My favourite perfume books

My research on perfumery has involved a lot of reading, ranging from textbooks to novels. Here are the books I think you’ll enjoy, and that aren’t too technical (I’ve also read a lot on production and chemistry). I’ve ranked them in descending order of how easy they are to read if you’re not familiar with this secretive world.

The Diary of a Nose
Jean-Claude Ellena

“No, I do not smell perfumes the way you do.”

A wonderful book by one of my favourite perfumers, filled with musings and stories about his life in this fascinating industry.

My Story
Jo Malone

“I was going to be a shopkeeper, and was proud to regard myself as such.”

Rags-to-riches-to-rags-to-riches autobiography of a British icon of perfumery and cosmetics.

Perfume: The Story of a Murderer
Patrick Süskind

“Odours have a power of persuasion stronger than that of words, appearances, emotions, or will. The persuasive power of an odour cannot be fended off, it enters into us like breath into our lungs, it fills us up, imbues us totally. There is no remedy for it.”

The enthralling and often disturbing fictional tale of a young Frenchman with a perfect sense of smell and a murderous lust for the perfect smell. My copy is on loan to a friend, so this shot of the German edition will have to do for the moment.

Perfume: In Search of Your Signature Scent
Neil Chapman

“With a dense, medicinal, almost creepy take on a tropical flower, it is hard to imagine what the monks were quite thinking of as they checked the macerations in their cellars; nodded ‘si’, and sagely began to pour the tarry liquid into bottles.”

This book is a lot like Perfumes: The A-Z Guide, but more approachable for those not yet initiated into the perfume world. Chapman also introduces an unusual but more approachable system of classification, working with main smells rather than olfactive families.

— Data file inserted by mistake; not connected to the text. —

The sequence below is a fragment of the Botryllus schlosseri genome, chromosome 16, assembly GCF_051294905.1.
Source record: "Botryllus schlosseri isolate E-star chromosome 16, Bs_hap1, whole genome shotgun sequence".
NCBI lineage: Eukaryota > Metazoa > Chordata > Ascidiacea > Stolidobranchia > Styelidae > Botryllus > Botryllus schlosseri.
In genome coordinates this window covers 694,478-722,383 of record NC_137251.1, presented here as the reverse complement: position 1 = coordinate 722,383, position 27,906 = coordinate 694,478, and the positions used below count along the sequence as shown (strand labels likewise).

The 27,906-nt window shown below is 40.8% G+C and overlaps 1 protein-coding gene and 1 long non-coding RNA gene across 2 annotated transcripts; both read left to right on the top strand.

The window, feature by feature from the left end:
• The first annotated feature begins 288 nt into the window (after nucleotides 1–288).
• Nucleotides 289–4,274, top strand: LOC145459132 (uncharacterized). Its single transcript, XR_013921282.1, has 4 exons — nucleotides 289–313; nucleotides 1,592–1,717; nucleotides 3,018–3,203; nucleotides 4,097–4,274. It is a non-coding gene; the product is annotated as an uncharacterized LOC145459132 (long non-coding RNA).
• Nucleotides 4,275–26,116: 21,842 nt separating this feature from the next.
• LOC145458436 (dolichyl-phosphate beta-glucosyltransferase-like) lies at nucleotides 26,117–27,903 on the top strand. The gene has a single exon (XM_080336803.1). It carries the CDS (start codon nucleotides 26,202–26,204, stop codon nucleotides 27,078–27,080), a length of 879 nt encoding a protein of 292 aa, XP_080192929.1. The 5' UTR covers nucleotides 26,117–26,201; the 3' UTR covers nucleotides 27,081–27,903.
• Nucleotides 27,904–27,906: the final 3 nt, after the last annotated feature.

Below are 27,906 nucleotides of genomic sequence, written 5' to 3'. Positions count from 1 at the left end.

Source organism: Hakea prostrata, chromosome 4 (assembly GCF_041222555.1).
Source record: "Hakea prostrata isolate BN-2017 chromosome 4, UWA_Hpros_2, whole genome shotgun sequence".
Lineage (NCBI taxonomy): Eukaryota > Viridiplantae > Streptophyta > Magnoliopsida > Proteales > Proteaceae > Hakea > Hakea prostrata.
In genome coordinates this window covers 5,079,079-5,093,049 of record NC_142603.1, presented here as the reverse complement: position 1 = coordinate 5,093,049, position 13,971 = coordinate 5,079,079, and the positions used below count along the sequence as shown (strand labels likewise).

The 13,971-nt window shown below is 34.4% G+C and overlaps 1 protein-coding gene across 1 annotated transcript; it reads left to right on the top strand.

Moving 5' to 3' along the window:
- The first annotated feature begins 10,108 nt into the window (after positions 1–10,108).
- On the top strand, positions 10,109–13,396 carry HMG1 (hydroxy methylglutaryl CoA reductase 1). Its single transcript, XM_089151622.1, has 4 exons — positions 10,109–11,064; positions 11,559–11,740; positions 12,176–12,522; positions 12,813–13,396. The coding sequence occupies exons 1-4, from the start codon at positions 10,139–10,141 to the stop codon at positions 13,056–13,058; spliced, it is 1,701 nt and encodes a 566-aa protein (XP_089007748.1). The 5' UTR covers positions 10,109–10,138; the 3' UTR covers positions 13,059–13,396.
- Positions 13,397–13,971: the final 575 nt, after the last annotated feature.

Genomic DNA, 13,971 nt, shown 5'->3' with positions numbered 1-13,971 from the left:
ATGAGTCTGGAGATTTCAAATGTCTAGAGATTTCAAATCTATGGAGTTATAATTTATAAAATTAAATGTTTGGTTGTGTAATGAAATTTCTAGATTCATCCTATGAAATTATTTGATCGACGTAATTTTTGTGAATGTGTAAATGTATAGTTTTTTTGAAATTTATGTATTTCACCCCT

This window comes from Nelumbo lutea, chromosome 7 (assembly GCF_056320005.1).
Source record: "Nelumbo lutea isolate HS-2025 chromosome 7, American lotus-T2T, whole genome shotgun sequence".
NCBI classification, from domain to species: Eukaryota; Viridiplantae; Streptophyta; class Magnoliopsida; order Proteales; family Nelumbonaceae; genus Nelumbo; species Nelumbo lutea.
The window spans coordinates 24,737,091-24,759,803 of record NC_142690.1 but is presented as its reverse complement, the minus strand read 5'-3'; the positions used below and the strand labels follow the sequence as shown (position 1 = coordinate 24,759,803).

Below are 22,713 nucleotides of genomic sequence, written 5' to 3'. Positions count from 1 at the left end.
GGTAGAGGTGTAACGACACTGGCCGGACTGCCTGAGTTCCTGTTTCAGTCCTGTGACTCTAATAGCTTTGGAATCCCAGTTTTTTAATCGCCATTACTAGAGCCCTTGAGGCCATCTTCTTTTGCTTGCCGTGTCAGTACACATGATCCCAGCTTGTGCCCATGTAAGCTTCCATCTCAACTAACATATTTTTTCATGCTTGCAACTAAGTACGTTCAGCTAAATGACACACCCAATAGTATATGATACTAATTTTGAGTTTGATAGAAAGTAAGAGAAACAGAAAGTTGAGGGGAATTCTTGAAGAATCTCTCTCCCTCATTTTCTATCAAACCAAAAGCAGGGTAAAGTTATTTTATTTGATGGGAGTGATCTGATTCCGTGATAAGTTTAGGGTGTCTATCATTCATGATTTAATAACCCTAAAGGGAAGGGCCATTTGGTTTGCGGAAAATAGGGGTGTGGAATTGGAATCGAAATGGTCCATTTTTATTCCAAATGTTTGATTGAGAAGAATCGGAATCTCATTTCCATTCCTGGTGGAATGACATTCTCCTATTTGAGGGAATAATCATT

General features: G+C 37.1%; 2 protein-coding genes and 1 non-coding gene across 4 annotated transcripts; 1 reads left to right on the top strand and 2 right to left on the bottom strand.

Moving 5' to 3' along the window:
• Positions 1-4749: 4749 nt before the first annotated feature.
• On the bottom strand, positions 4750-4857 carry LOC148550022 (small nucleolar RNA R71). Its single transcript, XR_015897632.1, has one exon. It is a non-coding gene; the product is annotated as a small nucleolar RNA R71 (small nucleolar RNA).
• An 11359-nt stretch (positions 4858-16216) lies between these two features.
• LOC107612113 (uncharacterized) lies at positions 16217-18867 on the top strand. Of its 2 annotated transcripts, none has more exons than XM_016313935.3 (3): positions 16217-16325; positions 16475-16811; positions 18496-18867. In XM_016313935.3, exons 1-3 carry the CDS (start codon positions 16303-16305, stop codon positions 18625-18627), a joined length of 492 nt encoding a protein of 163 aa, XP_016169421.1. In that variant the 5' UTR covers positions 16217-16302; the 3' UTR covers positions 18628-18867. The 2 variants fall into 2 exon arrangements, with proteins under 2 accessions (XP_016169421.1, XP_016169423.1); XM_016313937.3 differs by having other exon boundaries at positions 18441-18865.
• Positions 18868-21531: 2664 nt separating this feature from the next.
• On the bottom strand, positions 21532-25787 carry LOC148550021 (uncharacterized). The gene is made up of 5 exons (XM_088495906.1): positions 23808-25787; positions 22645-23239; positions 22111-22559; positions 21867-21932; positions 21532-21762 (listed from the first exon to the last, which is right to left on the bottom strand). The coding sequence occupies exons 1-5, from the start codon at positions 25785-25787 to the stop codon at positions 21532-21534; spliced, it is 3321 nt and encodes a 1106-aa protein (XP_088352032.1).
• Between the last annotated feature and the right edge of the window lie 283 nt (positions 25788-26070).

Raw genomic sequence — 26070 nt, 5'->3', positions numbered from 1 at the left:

Perfumes: The A-Z Guide
Luca Turin and Tania Sanchez

“It [perfume] wasn’t science but art, though both rely heavily on a combination of inspiration and happy accident.”

Pretty much the definitive guide to the fragrances you can currently buy, written by the most delightful duo in the industry. It’s opinionated and irrelevant, but that’s why so many people in the marketing-saturated perfume world love it, myself very much included.

Perfume: The Alchemy of Scent
Jean-Claude Ellena

“It is through the use of memory, through the remembrance of shared fragrances, that I create the seductiveness of perfumes.”

This one gets a little more into the specifics of how perfumery works, including things like the basics of perfumery training, the industry, and marketing. It’s hardly in-depth, but it’s an interesting appetiser and very interesting.

The Emperor of Scent
Chandler Burr

“Once you smell dead octopus, you never forget it.”

Luca Turin, mentioned above, is also a biophysicist. This is the surprisingly intense, and often quite funny, story behind how he perfected a still-controversial theory about the mechanics of the human sense of smell.

I highly recommend reading any one of these books if you haven’t already. Each one offers a unique look into the wonderful world of perfume and olfaction. If I’ve missed something important, let me know in the comments below – I’m always keen to learn more.

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